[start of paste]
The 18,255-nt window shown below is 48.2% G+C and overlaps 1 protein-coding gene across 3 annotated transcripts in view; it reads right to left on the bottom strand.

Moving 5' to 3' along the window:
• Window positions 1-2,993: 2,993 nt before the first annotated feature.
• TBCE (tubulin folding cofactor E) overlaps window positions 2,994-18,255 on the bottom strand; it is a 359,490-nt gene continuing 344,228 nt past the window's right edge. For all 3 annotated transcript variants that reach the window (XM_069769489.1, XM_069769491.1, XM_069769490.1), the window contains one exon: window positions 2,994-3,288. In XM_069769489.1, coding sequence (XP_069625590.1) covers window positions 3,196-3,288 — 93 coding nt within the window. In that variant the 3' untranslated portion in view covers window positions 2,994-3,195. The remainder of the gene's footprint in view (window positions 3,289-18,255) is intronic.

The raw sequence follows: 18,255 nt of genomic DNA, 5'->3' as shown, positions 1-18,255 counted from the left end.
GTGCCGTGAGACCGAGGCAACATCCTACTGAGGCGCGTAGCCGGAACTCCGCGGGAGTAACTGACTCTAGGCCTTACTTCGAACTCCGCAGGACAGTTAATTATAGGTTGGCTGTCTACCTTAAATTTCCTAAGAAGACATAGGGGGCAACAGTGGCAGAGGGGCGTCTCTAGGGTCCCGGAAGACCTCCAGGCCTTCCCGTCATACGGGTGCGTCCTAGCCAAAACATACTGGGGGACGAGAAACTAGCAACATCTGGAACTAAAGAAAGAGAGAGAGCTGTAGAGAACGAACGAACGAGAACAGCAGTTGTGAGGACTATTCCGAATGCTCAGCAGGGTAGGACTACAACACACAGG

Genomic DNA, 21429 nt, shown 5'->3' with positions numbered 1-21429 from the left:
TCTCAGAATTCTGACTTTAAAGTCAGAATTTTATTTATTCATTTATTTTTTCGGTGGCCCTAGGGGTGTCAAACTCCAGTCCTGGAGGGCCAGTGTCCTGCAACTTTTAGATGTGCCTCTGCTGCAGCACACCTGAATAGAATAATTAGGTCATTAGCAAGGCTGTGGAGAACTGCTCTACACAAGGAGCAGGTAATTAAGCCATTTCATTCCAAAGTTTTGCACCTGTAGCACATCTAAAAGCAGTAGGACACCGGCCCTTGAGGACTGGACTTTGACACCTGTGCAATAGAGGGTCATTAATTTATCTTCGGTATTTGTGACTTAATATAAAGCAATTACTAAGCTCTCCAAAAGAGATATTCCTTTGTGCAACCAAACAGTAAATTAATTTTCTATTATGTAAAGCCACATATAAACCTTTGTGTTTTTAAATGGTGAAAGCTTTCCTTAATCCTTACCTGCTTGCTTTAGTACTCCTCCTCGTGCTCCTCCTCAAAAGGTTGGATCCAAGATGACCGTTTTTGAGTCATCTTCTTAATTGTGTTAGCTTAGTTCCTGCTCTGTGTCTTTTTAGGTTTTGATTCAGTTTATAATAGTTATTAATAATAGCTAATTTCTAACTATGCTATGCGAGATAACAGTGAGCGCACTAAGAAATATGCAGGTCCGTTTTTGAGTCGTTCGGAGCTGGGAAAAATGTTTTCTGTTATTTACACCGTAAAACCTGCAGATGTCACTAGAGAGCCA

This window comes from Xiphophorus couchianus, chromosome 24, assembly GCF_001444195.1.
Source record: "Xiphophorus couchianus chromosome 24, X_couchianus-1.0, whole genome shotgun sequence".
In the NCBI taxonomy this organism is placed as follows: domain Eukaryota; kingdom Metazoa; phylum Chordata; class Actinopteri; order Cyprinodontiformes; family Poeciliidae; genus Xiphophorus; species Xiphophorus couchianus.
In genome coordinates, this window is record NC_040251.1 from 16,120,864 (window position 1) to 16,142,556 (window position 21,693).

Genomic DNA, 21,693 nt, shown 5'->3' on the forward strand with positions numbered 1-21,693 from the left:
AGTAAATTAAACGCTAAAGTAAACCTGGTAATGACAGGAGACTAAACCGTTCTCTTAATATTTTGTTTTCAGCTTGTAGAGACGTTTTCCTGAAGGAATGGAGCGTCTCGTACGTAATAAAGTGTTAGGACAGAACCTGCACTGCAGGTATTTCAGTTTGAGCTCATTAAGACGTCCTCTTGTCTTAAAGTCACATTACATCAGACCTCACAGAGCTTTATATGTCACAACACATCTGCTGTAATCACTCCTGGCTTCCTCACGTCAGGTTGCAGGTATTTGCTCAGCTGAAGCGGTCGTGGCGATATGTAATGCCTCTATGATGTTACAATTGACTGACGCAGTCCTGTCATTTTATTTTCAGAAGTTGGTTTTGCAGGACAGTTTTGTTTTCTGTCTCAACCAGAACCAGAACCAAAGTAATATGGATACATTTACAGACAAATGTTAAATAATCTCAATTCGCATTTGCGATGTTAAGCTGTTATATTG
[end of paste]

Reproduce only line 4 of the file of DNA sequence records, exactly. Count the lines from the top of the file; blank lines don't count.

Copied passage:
• TBCE (tubulin folding cofactor E) overlaps window positions 2,994-18,255 on the bottom strand; it is a 359,490-nt gene continuing 344,228 nt past the window's right edge. For all 3 annotated transcript variants that reach the window (XM_069769489.1, XM_069769491.1, XM_069769490.1), the window contains one exon: window positions 2,994-3,288. In XM_069769489.1, coding sequence (XP_069625590.1) covers window positions 3,196-3,288 — 93 coding nt within the window. In that variant the 3' untranslated portion in view covers window positions 2,994-3,195. The remainder of the gene's footprint in view (window positions 3,289-18,255) is intronic.